Potato peel waste may be used for perchlorate bioreduction in water. - GreenMedInfo Summary
Use of starch and potato peel waste for perchlorate bioreduction in water.
Sci Total Environ. 2005 Jul 15;347(1-3):35-45. PMID: 16084965
Department of Environmental Sciences, University of California, Riverside, CA 92521, USA.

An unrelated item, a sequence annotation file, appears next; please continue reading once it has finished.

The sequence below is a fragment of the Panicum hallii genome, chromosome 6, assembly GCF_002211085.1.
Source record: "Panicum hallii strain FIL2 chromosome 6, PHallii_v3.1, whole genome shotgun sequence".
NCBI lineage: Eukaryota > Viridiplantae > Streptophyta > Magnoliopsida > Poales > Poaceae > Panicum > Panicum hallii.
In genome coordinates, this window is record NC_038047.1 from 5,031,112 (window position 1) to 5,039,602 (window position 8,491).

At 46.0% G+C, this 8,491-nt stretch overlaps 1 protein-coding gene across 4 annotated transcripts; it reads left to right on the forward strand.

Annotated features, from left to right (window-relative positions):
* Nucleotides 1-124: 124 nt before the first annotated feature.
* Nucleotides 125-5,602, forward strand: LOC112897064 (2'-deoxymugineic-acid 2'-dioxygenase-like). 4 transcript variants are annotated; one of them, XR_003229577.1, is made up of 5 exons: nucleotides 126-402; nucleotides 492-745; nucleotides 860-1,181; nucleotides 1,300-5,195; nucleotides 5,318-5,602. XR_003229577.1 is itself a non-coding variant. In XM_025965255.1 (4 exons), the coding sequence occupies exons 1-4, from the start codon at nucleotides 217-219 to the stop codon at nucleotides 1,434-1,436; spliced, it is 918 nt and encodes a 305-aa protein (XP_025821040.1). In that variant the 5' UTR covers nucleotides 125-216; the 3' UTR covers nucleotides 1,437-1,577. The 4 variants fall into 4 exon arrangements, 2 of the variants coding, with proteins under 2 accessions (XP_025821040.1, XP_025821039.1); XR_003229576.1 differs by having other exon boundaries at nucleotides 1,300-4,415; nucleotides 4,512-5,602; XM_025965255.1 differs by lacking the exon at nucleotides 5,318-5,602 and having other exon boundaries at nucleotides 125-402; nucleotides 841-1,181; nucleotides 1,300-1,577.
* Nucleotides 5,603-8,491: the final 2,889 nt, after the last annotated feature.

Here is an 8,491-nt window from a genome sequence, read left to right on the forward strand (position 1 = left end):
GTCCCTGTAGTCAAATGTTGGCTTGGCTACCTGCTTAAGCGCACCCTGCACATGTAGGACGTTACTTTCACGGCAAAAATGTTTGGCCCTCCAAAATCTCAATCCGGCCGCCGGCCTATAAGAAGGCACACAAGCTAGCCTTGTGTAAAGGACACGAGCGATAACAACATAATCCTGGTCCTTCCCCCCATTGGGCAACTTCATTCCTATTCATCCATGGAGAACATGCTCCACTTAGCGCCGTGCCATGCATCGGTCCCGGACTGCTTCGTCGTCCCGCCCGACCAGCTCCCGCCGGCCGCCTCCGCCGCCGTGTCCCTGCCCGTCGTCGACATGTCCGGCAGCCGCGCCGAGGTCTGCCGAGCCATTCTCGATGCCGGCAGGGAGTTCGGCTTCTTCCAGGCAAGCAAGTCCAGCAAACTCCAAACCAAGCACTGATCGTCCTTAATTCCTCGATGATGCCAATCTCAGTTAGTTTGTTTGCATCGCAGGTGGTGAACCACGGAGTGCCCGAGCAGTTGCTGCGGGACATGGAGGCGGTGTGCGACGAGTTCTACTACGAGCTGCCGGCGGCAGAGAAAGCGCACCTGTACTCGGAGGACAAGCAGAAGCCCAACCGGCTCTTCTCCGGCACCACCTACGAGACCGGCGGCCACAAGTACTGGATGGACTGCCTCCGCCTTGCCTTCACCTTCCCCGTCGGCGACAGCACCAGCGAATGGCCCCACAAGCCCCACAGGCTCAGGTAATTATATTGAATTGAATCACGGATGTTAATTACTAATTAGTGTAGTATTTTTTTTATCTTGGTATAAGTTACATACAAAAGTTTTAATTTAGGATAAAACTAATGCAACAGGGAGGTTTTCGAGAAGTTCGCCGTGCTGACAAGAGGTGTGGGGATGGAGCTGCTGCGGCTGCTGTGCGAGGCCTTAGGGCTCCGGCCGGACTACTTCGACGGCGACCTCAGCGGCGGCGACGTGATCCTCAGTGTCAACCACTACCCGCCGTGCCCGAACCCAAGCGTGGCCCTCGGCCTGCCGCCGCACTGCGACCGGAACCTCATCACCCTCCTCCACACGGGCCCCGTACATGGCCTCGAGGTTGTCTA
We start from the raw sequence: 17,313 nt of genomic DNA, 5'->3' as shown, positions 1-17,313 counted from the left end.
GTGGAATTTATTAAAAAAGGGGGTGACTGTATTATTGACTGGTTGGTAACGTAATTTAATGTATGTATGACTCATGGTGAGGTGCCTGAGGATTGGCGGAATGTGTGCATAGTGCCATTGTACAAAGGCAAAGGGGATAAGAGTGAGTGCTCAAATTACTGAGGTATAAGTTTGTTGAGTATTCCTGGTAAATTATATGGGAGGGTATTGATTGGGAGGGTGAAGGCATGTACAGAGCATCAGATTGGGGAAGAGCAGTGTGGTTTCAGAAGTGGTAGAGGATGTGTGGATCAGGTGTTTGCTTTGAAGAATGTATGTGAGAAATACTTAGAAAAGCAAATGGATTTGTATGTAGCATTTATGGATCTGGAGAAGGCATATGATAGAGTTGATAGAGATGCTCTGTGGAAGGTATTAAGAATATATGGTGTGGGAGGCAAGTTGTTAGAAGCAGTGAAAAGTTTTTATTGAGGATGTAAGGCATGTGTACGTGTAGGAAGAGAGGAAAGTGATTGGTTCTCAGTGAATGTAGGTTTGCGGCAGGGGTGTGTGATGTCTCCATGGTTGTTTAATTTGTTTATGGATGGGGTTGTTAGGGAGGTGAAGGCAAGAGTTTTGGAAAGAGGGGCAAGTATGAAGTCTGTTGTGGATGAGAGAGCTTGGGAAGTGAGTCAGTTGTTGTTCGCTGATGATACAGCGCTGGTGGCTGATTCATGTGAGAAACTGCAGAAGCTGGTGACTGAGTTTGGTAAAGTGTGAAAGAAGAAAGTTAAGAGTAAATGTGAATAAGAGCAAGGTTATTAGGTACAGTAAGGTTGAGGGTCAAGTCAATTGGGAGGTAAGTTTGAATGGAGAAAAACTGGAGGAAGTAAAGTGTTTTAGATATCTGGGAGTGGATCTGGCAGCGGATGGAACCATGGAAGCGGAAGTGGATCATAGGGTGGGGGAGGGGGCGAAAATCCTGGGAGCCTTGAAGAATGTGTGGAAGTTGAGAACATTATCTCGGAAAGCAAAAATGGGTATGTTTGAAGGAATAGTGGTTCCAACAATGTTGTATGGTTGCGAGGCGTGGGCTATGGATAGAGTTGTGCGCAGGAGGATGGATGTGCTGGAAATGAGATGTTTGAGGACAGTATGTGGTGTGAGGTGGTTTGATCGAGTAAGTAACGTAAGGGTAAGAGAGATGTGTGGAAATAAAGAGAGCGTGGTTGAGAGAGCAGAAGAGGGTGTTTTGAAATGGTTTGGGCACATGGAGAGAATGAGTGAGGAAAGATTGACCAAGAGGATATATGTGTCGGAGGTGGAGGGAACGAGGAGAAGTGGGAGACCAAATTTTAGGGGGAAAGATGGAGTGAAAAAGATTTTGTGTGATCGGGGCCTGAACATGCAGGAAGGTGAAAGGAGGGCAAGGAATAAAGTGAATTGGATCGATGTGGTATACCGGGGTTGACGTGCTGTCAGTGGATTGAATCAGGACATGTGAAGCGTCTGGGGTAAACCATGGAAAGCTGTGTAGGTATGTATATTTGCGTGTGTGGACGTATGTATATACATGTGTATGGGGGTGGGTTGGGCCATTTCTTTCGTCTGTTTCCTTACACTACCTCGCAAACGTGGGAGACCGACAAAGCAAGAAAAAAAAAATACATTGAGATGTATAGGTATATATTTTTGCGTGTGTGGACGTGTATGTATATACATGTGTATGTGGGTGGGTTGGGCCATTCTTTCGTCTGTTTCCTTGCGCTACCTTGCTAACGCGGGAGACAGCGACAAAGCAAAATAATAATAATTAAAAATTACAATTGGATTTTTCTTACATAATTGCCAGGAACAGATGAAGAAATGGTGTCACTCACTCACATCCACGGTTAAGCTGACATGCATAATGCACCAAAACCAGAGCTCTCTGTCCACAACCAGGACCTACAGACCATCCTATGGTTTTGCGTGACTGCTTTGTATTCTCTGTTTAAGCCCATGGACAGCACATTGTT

The cost of carbon substrates for microbial reduction of perchlorate (ClO(4)(-)) is central to the success and competitiveness of a sustainable bioremediation strategy for ClO(4)(-). This study explored the potential application of starch in combination with an amylolytic bacterial consortia and potato peel waste for ClO(4)(-) bioreduction. We obtained a potent amylolytic bacterial consortium that consisted of a Citrobacter sp. S4, Streptomyces sp. S2, Flavobacterium sp. S6, Pseudoxanthomonas sp. S5, Streptomyces sp. S7, and an Aeromonas sp. S8 identified by 16S rDNA sequencing. ClO(4)(-) concentration substantially decreased in purified starch medium inoculated with the amylolytic bacterial consortium and Dechlorosoma sp. perclace. Potato peel waste supported ClO(4)(-) reduction by perclace with the rate of ClO(4)(-) reduction being dependent on the amount of potato peels. Over 90% ClO(4)(-) removal was achieved in 4 days in a single time point experiment with 2% (w/v) potato peels waste. ClO(4)(-) reduction in a non-sterile 0.5% potato peel media inoculated with perclace occurred with an initial concentration of 10.14+/-0.04 mg L(-1) to 2.87+/-0.4 mg L(-1) (71.7% reduction) within 5 days. ClO(4)(-) was not detected in the cultures in 6 days. In a non-sterile 0.5% potato media without perclace, ClO(4)(-) depletion occurred slowly from an initial value of 9.99+/-0.15 mg L(-1) to 6.33+/-0.43 mg L(-1) (36.63% reduction) in 5 days. Thereafter, ClO(4)(-) was rapidly degraded achieving 77.1% reduction in 7 days and not detected in 9 days. No susbstantial reduction of ClO(4)(-) was observed in the sterile potato peel media without perclace in 7 days. Redox potential of the potato peel cultures was favorable for ClO(4)(-) reduction, decreasing to as low as -294 mV in 24 h. Sugar levels remained very low in cultures effectively reducing ClO(4)(-) and was substantially higher in sterilized controls. Our results indicate that potato peel waste in combination with amylolytic microorganisms and Dechlorosoma sp. perclace can be economically used to achieve complete ClO(4)(-) removal from water.